How To Set Boundaries and Not Take Things Personally
Q. In the article you wrote: ‘Set some clear boundaries about what behavior you are not willing to accept. For example, it is not ok to be yelled at, name called, intimidation, violence, hitting or threats of hitting, throwing things, etc.… I tell my clients that it is ok to feel bad it is not ok to act bad!’
Can you please explain how to set boundaries and to stop taking things personally?
A. Let’s start by defining what a boundary is; it is a personal line of treatment or behavior by others that you are not willing to accept.
Typically how we determine those lines of behavior is based on our own self-respect, the higher our self-respect the higher standards we set for how people treat us. To set boundaries, you must first decide what behavior is acceptable from others.
For example, is ok, or not ok, to cheat on me, lie to me, yell at me, routinely not do chores around the house, put me down either when we are alone or with others, to be an alcoholic, gambler, etc. when deciding what your boundaries are it is important to remember that these are lines that if crossed you are willing to leave the relationship.
If your partner crosses on of your lines, or comes close to crossing a line, you will have to tell them that it is unacceptable to you and you will have to leave the relationship if it happens again.
At that point your partner has the choice of which they want more, you or the offensive behavior. It is a conscious choice they make and you have to be prepared to back up your words with action. Otherwise, your word has no meaning and the person violating your values will lose even more respect for you. They will see that you don’t have the internal strength to stand behind your word and will likely treat you even worse. Should you need to leave, while painful, it will ultimately be for the best to get you out of a toxic environment.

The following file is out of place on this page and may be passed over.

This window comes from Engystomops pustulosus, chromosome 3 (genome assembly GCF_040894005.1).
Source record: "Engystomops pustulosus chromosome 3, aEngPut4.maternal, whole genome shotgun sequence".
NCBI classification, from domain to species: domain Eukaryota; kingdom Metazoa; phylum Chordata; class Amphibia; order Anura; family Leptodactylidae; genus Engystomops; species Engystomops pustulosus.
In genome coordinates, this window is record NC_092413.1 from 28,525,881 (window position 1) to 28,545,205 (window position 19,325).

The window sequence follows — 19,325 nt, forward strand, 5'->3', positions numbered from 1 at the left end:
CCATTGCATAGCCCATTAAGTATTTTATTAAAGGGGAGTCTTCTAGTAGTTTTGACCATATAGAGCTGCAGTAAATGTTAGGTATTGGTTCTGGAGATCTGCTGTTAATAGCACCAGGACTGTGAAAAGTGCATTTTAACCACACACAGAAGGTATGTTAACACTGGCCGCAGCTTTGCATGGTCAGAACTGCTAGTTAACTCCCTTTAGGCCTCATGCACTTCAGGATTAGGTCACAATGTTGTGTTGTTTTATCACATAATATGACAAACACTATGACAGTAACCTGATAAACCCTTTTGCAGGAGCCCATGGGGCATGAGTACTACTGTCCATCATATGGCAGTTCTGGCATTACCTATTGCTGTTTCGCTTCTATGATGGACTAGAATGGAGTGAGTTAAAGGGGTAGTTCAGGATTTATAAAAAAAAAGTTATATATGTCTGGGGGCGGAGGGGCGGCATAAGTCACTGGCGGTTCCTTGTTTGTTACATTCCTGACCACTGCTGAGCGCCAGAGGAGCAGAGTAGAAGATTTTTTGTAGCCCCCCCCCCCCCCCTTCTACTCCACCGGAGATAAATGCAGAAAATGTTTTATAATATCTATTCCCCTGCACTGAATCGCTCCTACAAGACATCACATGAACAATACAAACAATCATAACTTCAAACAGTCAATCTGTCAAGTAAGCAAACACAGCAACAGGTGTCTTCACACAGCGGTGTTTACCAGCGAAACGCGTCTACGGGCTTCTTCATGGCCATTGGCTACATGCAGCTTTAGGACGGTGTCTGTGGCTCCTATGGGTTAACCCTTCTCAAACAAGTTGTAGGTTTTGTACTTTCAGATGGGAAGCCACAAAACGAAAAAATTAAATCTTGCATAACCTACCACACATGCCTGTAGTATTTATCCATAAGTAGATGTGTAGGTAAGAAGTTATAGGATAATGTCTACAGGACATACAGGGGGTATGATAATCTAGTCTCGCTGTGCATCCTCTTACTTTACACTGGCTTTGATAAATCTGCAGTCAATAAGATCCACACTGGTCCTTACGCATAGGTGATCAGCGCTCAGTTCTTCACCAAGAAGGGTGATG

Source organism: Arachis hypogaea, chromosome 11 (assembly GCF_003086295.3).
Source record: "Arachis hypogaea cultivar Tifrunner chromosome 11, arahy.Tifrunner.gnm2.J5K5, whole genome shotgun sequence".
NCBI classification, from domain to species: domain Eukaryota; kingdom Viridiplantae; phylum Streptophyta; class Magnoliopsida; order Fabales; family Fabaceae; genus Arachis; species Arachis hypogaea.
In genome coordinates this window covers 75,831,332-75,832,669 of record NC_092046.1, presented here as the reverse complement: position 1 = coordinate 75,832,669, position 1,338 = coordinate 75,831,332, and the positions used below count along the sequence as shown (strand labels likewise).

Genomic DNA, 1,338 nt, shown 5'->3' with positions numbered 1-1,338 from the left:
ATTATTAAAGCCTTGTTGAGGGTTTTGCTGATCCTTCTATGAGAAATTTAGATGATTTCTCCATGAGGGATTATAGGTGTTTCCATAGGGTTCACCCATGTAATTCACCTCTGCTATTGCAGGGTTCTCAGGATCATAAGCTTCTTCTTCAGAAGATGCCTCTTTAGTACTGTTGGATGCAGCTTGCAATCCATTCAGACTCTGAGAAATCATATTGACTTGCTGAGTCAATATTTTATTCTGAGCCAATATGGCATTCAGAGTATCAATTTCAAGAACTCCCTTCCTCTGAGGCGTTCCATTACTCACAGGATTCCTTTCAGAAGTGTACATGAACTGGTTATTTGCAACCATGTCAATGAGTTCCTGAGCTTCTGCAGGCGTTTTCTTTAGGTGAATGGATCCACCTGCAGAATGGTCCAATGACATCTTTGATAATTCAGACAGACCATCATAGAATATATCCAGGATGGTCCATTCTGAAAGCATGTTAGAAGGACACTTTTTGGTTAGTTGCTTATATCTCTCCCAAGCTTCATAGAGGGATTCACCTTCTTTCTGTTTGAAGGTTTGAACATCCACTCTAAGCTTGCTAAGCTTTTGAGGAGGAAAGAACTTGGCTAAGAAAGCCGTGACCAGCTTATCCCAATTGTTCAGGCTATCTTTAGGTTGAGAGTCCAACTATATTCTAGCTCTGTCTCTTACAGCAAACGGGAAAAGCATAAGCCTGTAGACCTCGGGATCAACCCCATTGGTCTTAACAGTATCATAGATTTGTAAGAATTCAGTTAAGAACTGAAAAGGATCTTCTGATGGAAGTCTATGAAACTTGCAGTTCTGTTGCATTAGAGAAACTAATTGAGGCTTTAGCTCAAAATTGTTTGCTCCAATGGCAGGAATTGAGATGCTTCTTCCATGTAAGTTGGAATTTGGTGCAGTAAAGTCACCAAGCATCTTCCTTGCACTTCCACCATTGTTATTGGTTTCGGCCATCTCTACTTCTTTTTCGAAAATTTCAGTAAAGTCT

While the goal for a peaceful existence is to never take things personally, there are some behaviors we should never ignore.
See above. If you are being mistreated, you don’t have to react but you do need to have enough self-respect to get out. Our lesson in abusive or toxic situations is to love ourselves enough, have enough self-respect to get out. It is going to be a painful process but that doesn’t mean we are taking it personally; grieving is hard. When we take things personally that don’t involve mistreatment, it is showing us areas in our being that need to be healed.
The common term is button; our buttons are being pushed.
While we can’t control whether people push our buttons, we can control our immediate reaction to them. We get our buttons from past wounds; they are areas that still need our attention. So if I am in a situation and my buttons are being pushed, I recognize that the feelings I am having are about the past not the present. When I separate the two things, it makes it much easier to deal with the present. So I will deal with the situation at hand calmly and then in a private time, look at where the button came from.
When we release the emotion that is associated with a button it is healed, never to be pushed again.
However, that doesn’t mean we don’t have many buttons from a single incident. If we examine the feelings that arise from any situation and consistently work on releasing those emotions, over time we become much less emotionally reactive, much calmer and much more peaceful. This is how we become truly powerful. We have mastery over ourselves.
I hope this helps!
Cynthia Pickett, LCSW
About Cynthia Pickett
Cynthia Pickett is a Licensed Clinical Social Worker (LCSW) and a Licensed Addictions Counselor (LADC) with a thriving psychotherapy practice in Reno, Nevada. She assists in healing, adolescents, adults and families who are struggling with a variety of mental illnesses and environmental difficulties. She is an expert in drug/alcohol addictions, domestic violence and sexual trauma. Believing that psychotherapists can not provide viable solutions to clients in areas that they have yet to heal, Cynthia continues to seek guidance from Native American shamans and eastern monks to aid in her journey. In addition to her formal and informal education, Cynthia has been gifted a vision for accurately identifying emotional and behavioral patterns that are creating turmoil in individuals lives.
To know more about Cynthia, visit her website www.cynthiapickett.com.